I think the way they’re going about it isn’t really solving the problem, it’s attempting to cure one of the symptoms. This is a problem that didn’t used to exist, really. So what changed? Is it really just that they all sold off the playing fields?

    I think the problem is more likely to be that the “industry” of education has shifted more and more into a targets-and-tables chasing affair. In the race to get to the top, it’s easy to see why schools might sacrifice things that have little relation to the actual results tables in favour for those that do. Add in to that an increased health and safety culture (which is an entirely legitimate problem – it’s not that teachers don’t want to do this, it’s that it’s so much hassle and bureaucracy even if they want to just have a lesson outside that it takes an enormous and frankly unreasonable amount of desire on the part of the teacher to make it happen).

    I think specifically stipulating that a school needs XYZ school fields and need to conduct a minimum of ABC time to sports a week doesn’t solve this root problem.

  • toni

    10,000 playing fields sold off between 1979 – 1997
    Source – National Archives.

    • Coffeehousewall

      Where are these playing fields that have been sold off? I can think of NONE here in Maidstone. PIECES of large fields perhaps. But all of the fields I grew up with are still there. 10,000 playing fields is pretty much the entire stock of school fields. I think we would have noticed them going!

      • Paddy

        Labour needed the playing fields to grow the money trees.

  • Axstane

    Labour commissioned new compehensives and academies with as many as 2000 pupils without any external grounds at all.

    How Twigg can have the brass neck to bring this forward is beyond all understanding.

    • toni

      As some comps cater for 1000 pupils each, you’re talking about…. 2?
      Where are the ones you mention located?
      Some schools setting up now are on industrial estates or using old office buildings, doubtful that they’re surrounded by acres.

  • Mirtha Tidville

    Another silly season, mischief making story when everyone is on holiday…If numpties like Twigg were just ignored it would make life so much more pleasant. Quality is required here Speccie not quantity…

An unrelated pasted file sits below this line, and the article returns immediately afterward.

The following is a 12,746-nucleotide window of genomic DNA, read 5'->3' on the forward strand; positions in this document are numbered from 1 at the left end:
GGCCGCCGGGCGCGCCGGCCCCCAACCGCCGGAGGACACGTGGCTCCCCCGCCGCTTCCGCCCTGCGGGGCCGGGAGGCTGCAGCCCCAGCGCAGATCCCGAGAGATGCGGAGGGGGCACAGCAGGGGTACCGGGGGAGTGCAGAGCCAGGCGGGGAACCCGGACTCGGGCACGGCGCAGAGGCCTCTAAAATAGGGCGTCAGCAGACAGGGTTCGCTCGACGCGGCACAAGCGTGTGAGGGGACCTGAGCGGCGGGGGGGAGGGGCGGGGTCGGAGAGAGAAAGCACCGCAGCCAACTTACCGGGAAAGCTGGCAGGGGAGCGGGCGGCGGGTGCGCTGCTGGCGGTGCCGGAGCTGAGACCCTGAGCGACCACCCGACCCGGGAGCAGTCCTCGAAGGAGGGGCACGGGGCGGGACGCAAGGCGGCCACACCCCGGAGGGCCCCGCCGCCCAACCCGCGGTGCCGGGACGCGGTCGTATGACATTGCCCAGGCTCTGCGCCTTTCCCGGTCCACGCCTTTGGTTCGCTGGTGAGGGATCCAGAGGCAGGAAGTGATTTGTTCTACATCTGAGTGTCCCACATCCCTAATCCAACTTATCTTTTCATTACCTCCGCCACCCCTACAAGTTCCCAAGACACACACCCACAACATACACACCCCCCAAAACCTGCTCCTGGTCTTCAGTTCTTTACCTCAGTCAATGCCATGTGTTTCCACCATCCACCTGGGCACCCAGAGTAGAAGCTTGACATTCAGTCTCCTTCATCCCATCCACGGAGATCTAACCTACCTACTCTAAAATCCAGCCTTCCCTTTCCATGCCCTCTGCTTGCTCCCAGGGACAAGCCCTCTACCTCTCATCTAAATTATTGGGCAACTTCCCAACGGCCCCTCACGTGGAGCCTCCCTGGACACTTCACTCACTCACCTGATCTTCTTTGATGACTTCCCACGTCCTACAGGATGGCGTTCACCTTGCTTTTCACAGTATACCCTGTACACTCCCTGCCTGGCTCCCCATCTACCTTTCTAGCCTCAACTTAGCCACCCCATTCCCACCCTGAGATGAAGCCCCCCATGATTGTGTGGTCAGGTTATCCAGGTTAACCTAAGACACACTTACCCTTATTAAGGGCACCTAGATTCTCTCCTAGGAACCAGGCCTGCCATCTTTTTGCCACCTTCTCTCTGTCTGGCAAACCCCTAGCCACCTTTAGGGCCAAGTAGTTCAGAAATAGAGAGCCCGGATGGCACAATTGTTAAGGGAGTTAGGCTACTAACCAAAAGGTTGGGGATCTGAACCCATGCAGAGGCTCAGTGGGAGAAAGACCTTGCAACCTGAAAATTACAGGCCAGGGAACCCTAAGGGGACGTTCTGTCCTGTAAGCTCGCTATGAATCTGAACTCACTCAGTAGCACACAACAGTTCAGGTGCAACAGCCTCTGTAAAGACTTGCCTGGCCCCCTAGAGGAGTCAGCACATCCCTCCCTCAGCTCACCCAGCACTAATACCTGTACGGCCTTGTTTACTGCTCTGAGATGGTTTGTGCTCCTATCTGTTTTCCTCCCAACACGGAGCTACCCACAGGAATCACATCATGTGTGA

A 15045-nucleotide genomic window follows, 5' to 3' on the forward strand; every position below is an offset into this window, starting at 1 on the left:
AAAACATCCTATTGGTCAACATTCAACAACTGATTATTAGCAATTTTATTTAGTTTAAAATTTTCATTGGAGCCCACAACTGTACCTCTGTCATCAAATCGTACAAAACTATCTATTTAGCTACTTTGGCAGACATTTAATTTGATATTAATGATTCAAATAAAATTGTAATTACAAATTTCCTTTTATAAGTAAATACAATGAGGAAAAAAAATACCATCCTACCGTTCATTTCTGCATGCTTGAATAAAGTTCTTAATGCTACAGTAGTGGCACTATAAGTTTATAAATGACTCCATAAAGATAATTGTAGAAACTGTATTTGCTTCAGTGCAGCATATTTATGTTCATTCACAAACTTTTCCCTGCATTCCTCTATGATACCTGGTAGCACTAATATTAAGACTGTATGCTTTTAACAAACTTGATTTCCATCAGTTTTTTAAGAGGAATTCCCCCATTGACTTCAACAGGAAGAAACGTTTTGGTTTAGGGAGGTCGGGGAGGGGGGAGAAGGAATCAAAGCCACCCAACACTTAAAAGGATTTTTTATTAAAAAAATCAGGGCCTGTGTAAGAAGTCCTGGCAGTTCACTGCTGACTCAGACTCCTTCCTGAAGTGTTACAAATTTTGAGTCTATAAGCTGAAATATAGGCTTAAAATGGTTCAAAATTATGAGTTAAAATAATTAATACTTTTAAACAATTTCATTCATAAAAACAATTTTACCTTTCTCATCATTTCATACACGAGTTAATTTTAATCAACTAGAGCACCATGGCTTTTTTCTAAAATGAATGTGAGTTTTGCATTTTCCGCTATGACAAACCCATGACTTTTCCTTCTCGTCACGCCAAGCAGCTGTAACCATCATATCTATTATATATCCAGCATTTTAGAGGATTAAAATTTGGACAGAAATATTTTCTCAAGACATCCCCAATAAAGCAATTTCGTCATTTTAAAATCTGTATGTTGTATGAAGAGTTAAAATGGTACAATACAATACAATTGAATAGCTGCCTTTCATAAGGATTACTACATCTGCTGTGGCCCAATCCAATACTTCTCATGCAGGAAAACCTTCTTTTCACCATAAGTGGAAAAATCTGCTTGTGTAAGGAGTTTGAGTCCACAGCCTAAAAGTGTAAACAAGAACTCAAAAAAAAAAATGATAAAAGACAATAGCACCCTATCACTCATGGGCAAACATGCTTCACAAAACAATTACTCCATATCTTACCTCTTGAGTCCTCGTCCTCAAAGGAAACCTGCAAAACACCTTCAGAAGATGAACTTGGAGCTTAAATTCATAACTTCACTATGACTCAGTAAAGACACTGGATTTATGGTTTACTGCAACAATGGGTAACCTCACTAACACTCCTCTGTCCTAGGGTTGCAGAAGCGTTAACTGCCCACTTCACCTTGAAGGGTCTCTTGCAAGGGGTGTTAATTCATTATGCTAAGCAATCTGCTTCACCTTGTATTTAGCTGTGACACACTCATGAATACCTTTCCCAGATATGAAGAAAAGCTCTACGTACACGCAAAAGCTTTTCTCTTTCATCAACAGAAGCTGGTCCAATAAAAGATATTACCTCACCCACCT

• WIlliam Blakes Ghost

    Once again the hypocrisy and sheer dishonesty of Labour comes to the fore. They really are an insidious and malevolent influence on this country.

    • Ian Walker

      If you want to save yourself a bit of typing, just replace “hypocrisy and sheer dishonesty” with “socialism”

      • Daniel Maris

        Ahem…excuse me butting in on the libertarian-luv-in but how about addressing the issues? The new guidance makes clear that schools can put huts and so on on playing fields. It’s all about coping with the consequences of mass immigration which this government refuses to do anything about.
        It does represent a weakening of the rules.
        The local primary school near where I live is now packed full of huts and the tarmac play space left over is tiny. It’s wrong.

      • toni

        Erm…what were you saying about hypocrisy and sheer dishonesty?From the Telegraph;-
        “Michael Gove pushed
        through sales of school playing fields against official advice

        The Education Secretary overruled internal
        advice from his own independent experts to force through the sale of school
        playing fields, The Daily Telegraph can disclose.”

        “Some 10,000 playing fields were sold off between 1979 and 1997 under the
        Tories. But under Labour, between 1997 and 2010, only 226 were sold.”

    • tele_machus

      They really are an insidious and malevolent influence on this country.
      So then what are the coalition?
      I know we need UKIP and its broad range of policies to get the economy going again

    • 2trueblue

      Perfectly put.

  • In2minds

    That’s the joy of Indian dancing, not much space required. Yoga is even better.